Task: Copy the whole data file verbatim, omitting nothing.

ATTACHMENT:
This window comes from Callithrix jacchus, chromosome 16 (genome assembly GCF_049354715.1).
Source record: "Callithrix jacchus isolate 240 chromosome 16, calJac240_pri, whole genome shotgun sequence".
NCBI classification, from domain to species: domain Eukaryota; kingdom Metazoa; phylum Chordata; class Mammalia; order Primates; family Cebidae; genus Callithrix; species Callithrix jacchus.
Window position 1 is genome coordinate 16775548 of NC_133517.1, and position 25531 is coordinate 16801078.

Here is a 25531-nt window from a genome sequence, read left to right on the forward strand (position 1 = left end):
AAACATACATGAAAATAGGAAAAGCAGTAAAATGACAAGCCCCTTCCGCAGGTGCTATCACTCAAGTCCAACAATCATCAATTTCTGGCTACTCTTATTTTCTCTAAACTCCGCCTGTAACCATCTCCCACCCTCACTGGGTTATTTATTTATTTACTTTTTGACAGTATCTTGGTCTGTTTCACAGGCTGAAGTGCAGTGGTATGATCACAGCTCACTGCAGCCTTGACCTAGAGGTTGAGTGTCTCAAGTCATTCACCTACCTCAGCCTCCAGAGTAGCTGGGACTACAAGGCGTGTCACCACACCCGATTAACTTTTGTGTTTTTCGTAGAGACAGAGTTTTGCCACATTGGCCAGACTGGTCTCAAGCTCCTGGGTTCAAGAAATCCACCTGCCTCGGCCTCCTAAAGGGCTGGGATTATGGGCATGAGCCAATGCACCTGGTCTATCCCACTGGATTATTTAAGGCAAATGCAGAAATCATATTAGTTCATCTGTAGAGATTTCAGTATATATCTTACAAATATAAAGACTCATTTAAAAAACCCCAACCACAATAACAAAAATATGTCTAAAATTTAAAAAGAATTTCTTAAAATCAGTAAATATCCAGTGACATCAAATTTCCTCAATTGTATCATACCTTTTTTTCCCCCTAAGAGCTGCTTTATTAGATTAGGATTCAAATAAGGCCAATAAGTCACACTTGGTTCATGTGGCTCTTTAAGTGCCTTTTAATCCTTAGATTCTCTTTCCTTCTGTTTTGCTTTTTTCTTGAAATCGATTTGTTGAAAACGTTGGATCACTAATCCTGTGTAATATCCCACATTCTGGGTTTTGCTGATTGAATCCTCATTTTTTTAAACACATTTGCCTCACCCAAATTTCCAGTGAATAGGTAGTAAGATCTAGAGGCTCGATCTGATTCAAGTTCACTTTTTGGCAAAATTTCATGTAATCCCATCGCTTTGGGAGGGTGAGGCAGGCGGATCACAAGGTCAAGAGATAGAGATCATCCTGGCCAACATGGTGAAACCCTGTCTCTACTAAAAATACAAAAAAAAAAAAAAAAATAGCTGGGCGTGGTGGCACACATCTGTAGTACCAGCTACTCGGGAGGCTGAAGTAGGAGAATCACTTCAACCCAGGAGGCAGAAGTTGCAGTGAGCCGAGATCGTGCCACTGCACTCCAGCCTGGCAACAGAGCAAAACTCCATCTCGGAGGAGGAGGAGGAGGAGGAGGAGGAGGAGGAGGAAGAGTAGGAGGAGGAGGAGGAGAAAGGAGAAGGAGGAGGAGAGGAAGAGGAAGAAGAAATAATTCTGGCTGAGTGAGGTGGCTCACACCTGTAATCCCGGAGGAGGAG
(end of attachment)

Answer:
This window comes from Callithrix jacchus, chromosome 16 (genome assembly GCF_049354715.1).
Source record: "Callithrix jacchus isolate 240 chromosome 16, calJac240_pri, whole genome shotgun sequence".
NCBI classification, from domain to species: domain Eukaryota; kingdom Metazoa; phylum Chordata; class Mammalia; order Primates; family Cebidae; genus Callithrix; species Callithrix jacchus.
Window position 1 is genome coordinate 16775548 of NC_133517.1, and position 25531 is coordinate 16801078.

Here is a 25531-nt window from a genome sequence, read left to right on the forward strand (position 1 = left end):
AAACATACATGAAAATAGGAAAAGCAGTAAAATGACAAGCCCCTTCCGCAGGTGCTATCACTCAAGTCCAACAATCATCAATTTCTGGCTACTCTTATTTTCTCTAAACTCCGCCTGTAACCATCTCCCACCCTCACTGGGTTATTTATTTATTTACTTTTTGACAGTATCTTGGTCTGTTTCACAGGCTGAAGTGCAGTGGTATGATCACAGCTCACTGCAGCCTTGACCTAGAGGTTGAGTGTCTCAAGTCATTCACCTACCTCAGCCTCCAGAGTAGCTGGGACTACAAGGCGTGTCACCACACCCGATTAACTTTTGTGTTTTTCGTAGAGACAGAGTTTTGCCACATTGGCCAGACTGGTCTCAAGCTCCTGGGTTCAAGAAATCCACCTGCCTCGGCCTCCTAAAGGGCTGGGATTATGGGCATGAGCCAATGCACCTGGTCTATCCCACTGGATTATTTAAGGCAAATGCAGAAATCATATTAGTTCATCTGTAGAGATTTCAGTATATATCTTACAAATATAAAGACTCATTTAAAAAACCCCAACCACAATAACAAAAATATGTCTAAAATTTAAAAAGAATTTCTTAAAATCAGTAAATATCCAGTGACATCAAATTTCCTCAATTGTATCATACCTTTTTTTCCCCCTAAGAGCTGCTTTATTAGATTAGGATTCAAATAAGGCCAATAAGTCACACTTGGTTCATGTGGCTCTTTAAGTGCCTTTTAATCCTTAGATTCTCTTTCCTTCTGTTTTGCTTTTTTCTTGAAATCGATTTGTTGAAAACGTTGGATCACTAATCCTGTGTAATATCCCACATTCTGGGTTTTGCTGATTGAATCCTCATTTTTTTAAACACATTTGCCTCACCCAAATTTCCAGTGAATAGGTAGTAAGATCTAGAGGCTCGATCTGATTCAAGTTCACTTTTTGGCAAAATTTCATGTAATCCCATCGCTTTGGGAGGGTGAGGCAGGCGGATCACAAGGTCAAGAGATAGAGATCATCCTGGCCAACATGGTGAAACCCTGTCTCTACTAAAAATACAAAAAAAAAAAAAAAAATAGCTGGGCGTGGTGGCACACATCTGTAGTACCAGCTACTCGGGAGGCTGAAGTAGGAGAATCACTTCAACCCAGGAGGCAGAAGTTGCAGTGAGCCGAGATCGTGCCACTGCACTCCAGCCTGGCAACAGAGCAAAACTCCATCTCGGAGGAGGAGGAGGAGGAGGAGGAGGAGGAGGAGGAAGAGTAGGAGGAGGAGGAGGAGAAAGGAGAAGGAGGAGGAGAGGAAGAGGAAGAAGAAATAATTCTGGCTGAGTGAGGTGGCTCACACCTGTAATCCCGGAGGAGGAG